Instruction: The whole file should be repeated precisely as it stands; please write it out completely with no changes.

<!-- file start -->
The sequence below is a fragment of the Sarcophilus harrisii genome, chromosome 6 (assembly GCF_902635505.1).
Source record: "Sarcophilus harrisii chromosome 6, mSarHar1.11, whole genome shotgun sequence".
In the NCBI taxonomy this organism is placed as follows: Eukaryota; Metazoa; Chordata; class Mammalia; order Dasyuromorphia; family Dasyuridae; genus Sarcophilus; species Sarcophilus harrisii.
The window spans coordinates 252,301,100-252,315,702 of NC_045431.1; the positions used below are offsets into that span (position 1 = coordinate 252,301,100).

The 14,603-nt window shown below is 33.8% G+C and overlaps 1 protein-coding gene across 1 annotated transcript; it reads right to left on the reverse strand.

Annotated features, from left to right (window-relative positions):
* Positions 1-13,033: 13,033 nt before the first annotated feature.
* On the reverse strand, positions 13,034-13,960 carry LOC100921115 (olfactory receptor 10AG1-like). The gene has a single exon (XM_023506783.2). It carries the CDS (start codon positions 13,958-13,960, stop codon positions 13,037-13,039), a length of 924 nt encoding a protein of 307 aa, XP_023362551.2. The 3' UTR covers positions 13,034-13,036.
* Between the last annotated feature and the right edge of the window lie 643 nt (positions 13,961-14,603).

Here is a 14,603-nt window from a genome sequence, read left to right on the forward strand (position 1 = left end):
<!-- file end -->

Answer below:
The sequence below is a fragment of the Sarcophilus harrisii genome, chromosome 6 (assembly GCF_902635505.1).
Source record: "Sarcophilus harrisii chromosome 6, mSarHar1.11, whole genome shotgun sequence".
In the NCBI taxonomy this organism is placed as follows: Eukaryota; Metazoa; Chordata; class Mammalia; order Dasyuromorphia; family Dasyuridae; genus Sarcophilus; species Sarcophilus harrisii.
The window spans coordinates 252,301,100-252,315,702 of NC_045431.1; the positions used below are offsets into that span (position 1 = coordinate 252,301,100).

The 14,603-nt window shown below is 33.8% G+C and overlaps 1 protein-coding gene across 1 annotated transcript; it reads right to left on the reverse strand.

Annotated features, from left to right (window-relative positions):
* Positions 1-13,033: 13,033 nt before the first annotated feature.
* On the reverse strand, positions 13,034-13,960 carry LOC100921115 (olfactory receptor 10AG1-like). The gene has a single exon (XM_023506783.2). It carries the CDS (start codon positions 13,958-13,960, stop codon positions 13,037-13,039), a length of 924 nt encoding a protein of 307 aa, XP_023362551.2. The 3' UTR covers positions 13,034-13,036.
* Between the last annotated feature and the right edge of the window lie 643 nt (positions 13,961-14,603).

Here is a 14,603-nt window from a genome sequence, read left to right on the forward strand (position 1 = left end):